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SPOILER WARNING: The following article contains massive spoilers for Rogue One: A Star Wars Story. If you have not yet seen the film, and don't wish to know certain details about it, please save this page, catch a screening, and come back!
One of the best things about Gareth Edward's Rogue One: A Star Wars Story is the fact that it so well balances classic elements and new ones -- and this is especially true in its portrayal of the Empire. We not only get to see Imperial outposts on new planets and different divisions within in the ranks of the fascist government, but also the return of great characters like Grand Moff Tarkin and Darth Vader. It hits so many buttons, in fact, that some may wonder why it doesn't feature the man who is running the entire show: Emperor Palpatine. While that may be a passing thought for fans, the truth is that the blockbuster is a lot better for not including a cameo.
It certainly would have been easy from a practical standpoint to include the Emperor in Rogue One, as Ian McDiarmid is still very active as an actor, but the truth is that his presence would have seriously upset the film. Not only would he have wound up disrupting the balance of power amongst the three main antagonists in the movie -- Orson Krennic, Tarkin, and Darth Vader -- but making an appearance would have also seriously hurt the dramatic flow that already exists between the pre-existing Star Wars movies.
It's worth noting that the villain plot in Rogue One isn't its strongest asset, but there does at least exist an interesting dynamic between the characters that keep the audience invested. And it's a dynamic that would totally go out the window with the arrival of Emperor Palpatine on the scene. Within the film, there is a distinct relationship triangle between Orson Krennic (desperate to get attention for his work on the Death Star); Tarkin (trying to steal credit for the Death Star); and Darth Vader (who is overseeing all operations). In introduces degrees of conflict and tension to the Empire's side of things -- all too important when making a prequel story with a definitive ending.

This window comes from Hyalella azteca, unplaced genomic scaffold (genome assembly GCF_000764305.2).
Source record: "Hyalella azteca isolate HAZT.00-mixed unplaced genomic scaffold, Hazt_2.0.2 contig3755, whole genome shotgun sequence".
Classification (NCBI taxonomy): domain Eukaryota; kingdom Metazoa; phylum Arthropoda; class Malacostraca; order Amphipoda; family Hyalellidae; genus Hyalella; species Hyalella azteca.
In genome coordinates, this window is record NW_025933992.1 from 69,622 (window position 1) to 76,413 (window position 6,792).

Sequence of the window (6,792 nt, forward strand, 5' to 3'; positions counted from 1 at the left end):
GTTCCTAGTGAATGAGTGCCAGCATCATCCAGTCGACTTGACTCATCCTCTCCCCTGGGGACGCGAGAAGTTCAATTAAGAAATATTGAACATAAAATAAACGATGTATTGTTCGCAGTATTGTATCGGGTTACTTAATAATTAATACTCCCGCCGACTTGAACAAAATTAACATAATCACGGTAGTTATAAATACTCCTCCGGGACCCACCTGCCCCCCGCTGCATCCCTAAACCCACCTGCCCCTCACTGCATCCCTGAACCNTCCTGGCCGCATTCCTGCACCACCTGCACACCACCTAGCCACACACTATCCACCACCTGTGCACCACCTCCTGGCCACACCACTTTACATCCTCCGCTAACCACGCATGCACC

Because so much time in the film is dedicated to the Rebellion side of things, this is a pretty thin narrative that Rogue One holds on to, but it wouldn't play as well with an appearance from the Emperor. Palpatine would not only serve as an unnecessary distraction, but he wouldn't even allow opportunity for characters to show different colors -- as Krennic, Tarkin and Vader would all just bow at his feet. What's more, it would only serve to make the entire operations of the Empire seem small, as it really shouldn't be that easy to summon the man who is in control of just about the entire galaxy.
Taking that point a step further, there really just isn't any room within Rogue One's story to accommodate a cameo from the Emperor. As it stands, Krennic has to go out of his way -- all the way to Mustafar -- to register his complaints with Darth Vader, and it wouldn't make much sense for him to jump another rung up the ladder, especially when Palpatine doesn't show his face in the proceeding chapter, Star Wars: A New Hope.
For fans like me, who prefer to watch the Star Wars movies marathon-style, there's also something to be said for the way that an appearance from the Emperor would disrupt that experience. When watching the original trilogy, there is a certain level of build-up to Palpatine's arrival -- as he is absent from A New Hope and teased in hologram form in The Empire Strikes Back, only to finally enter the game in Return of the Jedi. Because Rogue One doesn't feature the leader of the Empire, that build-up is still in place, and audiences can continue to enjoy it for generations to come.
In telling the story its telling, Rogue One: A Star Wars Story has courted some controversies in its approach and cameos, but the film definitely made the right call when it came to Emperor Palpatine. Including the character in the prequel would have been a serious mistake that would have not only been a detriment to the narrative being put forward, but would have hurt the saga on a larger level. It was part of the intelligent approach that Gareth Edwards brought to the production, and the film benefits as a whole.